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Publisher Description

From the inventor of the PalmPilot comes a new and compelling theory of intelligence, brain function, and the future of intelligent machines

Jeff Hawkins, the man who created the PalmPilot, Treo smart phone, and other handheld devices, has reshaped our relationship to computers. Now he stands ready to revolutionize both neuroscience and computing in one stroke, with a new understanding of intelligence itself.

Hawkins develops a powerful theory of how the human brain works, explaining why computers are not intelligent and how, based on this new theory, we can finally build intelligent machines.

The brain is not a computer, but a memory system that stores experiences in a way that reflects the true structure of the world, remembering sequences of events and their nested relationships and making predictions based on those memories. It is this memory-prediction system that forms the basis of intelligence, perception, creativity, and even consciousness.

In an engaging style that will captivate audiences from the merely curious to the professional scientist, Hawkins shows how a clear understanding of how the brain works will make it possible for us to build intelligent machines, in silicon, that will exceed our human ability in surprising ways.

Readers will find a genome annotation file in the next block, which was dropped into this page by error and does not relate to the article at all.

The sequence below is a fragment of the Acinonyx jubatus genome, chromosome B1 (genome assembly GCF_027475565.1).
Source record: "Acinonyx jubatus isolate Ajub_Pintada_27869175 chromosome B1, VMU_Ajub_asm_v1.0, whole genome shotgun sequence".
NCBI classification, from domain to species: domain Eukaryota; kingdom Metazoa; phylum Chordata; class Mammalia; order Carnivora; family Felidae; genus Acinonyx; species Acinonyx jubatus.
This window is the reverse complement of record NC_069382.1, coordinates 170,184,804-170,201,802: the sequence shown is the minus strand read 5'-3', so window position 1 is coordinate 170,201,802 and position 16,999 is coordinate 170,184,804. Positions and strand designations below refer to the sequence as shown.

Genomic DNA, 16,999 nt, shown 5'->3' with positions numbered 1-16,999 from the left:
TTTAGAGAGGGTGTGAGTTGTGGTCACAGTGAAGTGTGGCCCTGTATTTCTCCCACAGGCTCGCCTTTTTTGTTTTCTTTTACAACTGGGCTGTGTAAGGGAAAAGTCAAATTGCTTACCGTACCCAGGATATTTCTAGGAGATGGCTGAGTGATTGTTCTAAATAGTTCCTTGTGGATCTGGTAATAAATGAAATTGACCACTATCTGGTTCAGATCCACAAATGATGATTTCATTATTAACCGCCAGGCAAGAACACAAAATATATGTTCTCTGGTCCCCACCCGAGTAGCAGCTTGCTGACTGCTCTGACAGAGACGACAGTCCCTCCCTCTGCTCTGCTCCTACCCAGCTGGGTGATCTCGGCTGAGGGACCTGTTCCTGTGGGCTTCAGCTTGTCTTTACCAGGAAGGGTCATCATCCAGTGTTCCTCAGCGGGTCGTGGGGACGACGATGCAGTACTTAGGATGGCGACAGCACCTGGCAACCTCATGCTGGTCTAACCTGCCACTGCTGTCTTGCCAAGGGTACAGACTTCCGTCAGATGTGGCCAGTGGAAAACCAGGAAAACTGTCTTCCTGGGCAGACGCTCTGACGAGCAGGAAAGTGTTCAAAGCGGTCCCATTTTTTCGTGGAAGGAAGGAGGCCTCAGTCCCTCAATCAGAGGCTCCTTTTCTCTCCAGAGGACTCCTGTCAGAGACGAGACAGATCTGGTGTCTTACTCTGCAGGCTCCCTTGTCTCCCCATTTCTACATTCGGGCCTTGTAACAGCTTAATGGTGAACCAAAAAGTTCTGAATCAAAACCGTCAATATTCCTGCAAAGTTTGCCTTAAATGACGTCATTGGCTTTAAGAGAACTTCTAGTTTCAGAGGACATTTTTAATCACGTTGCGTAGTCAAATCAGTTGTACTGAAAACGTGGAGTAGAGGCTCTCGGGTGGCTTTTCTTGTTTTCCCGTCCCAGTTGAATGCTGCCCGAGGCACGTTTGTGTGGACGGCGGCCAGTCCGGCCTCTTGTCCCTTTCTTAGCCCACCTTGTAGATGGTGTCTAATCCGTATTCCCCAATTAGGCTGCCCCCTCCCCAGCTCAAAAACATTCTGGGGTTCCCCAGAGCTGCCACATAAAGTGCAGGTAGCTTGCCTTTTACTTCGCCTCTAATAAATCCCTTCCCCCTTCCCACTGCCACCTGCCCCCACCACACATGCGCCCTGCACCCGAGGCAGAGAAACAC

Written with acclaimed science writer Sandra Blakeslee, On Intelligence promises to completely transfigure the possibilities of the technology age. It is a landmark book in its scope and clarity.

Computers & Internet
April 1
Henry Holt and Co.

Customer Reviews

Kennybeesneeze ,

A Genuine and Novel Framework

Jeff presents a novel approach to solving the general intelligence problem in machines without attempting to indoctrinate his audience into a naive belief system veiled in theoretical clothing.

He doesn't over value his insights and doesn't spare any of the fine low level details that other authors on the subject tend to withhold or over generalize.

Jeff is passionate but is grounded in science and practicality.

I suggest that readers that do not already possess a background in machine learning and computer science to first read "The Information: A History, a Theory, a Flood" by James Gleick, as it provides a strong historical foundation on artificial intelligence that is largely absent from "On Intelligence".

metadD ,

Plausible and compelling story of how intelligence works

Jeff Hawkins tackles the subject of how the brain works 'head on' - pun intended :-) This book is both deep and accessible. A more timid soul would would not have had the ambition and hubris to tackle a subject covered by many brilliant minds and bearing so much academic weight. Jeff's legacy is this writing and research. His creation of the pda industry, the smartphone and his futurism were side-effects and side-stories to this passion. Whether researching AI, soul seeking or wishing to understand memory, this is an essential read. In the spirit of full disclosure, I used to work with Jeff at Handspring - not as a friend but as an employee inspired to work with a great mind.

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